By Lura Frazey
When kids succeed, it’s fun for everyone. As parents, it’s natural for us to praise our children’s accomplishments, but some praise can do more harm than good. Studies show when we give praise for innate skills and talents–like being athletic or intelligent–it can cause kids to underperform in the future. Praise that applauds effort instead of inborn ability teaches children they have control over their own success. Practice praising effectively with these tips:
Acknowledge action. For instance, you might say, “I know you had to put in a lot of extra practice for this math test. Congratulations on earning and A.”
- Ask questions. “I had trouble with this puzzle; how did you figure it out?” or “How much time do you think you’ll need each day to practice your music lessons?” Asking these types of questions demonstrates you believe your child is competent.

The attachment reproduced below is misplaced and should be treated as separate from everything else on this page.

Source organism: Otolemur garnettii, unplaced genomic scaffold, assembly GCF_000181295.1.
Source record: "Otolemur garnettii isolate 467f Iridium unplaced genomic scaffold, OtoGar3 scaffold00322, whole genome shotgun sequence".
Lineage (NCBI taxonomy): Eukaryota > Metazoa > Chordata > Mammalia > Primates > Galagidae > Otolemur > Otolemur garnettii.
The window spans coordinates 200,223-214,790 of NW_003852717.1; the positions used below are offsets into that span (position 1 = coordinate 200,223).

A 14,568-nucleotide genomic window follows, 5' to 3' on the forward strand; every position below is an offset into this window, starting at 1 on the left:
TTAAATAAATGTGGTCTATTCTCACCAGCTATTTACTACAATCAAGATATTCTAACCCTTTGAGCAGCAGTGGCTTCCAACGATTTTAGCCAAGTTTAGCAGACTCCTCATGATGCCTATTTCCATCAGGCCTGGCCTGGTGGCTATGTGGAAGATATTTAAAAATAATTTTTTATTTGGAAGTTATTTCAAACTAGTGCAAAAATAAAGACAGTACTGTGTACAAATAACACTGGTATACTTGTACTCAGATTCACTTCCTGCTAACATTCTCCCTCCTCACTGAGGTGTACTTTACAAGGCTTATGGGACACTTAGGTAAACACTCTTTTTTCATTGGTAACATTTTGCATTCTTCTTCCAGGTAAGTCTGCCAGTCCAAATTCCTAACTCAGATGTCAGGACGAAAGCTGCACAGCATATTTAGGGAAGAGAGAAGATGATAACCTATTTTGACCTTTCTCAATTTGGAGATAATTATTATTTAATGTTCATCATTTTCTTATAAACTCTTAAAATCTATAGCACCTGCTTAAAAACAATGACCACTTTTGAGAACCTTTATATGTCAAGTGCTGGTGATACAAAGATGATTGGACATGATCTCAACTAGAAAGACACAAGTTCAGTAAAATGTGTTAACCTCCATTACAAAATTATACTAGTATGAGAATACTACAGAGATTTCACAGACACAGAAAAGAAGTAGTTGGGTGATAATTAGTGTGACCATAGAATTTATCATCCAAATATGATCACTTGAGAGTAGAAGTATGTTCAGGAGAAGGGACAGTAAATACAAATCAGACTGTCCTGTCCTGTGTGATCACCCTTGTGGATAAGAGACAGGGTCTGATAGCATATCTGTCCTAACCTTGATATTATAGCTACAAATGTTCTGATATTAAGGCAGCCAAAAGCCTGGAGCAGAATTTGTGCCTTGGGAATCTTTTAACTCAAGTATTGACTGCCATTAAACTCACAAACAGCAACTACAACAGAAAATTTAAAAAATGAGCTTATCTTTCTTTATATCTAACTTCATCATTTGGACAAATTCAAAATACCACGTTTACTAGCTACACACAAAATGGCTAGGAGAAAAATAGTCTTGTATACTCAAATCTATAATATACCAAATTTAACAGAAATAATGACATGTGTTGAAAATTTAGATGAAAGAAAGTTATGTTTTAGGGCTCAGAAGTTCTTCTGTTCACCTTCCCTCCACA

- Adopt their good ideas. If your child makes a good suggestion, agree to do it. If they solve a household problem, start using their solution. Your actions will speak much louder than verbal praise.
- Take cues from your kid. If your child is dissatisfied with his performance, don’t try to praise him out of his feelings. Acknowledge his feelings and ask him about his plan for next time. If your child is satisfied with her performance, acknowledge that too. You might say, “I agree, you did a good job of cleaning the garage. This will be a big help next time I’m looking for my tools.”
- Avoid empty praise. Kids know they don’t deserve praise for doing their chores after you had to ask them three times. They also see through statements like, “Great job going up to bat,” after they just struck out.
- Respect your kids enough to set standards. Teach and expect life skills like good manners and learning to spell correctly. Setting standards is a non-verbal form of praise that communicates your belief in your child’s ability to be a contributing, respected member of society.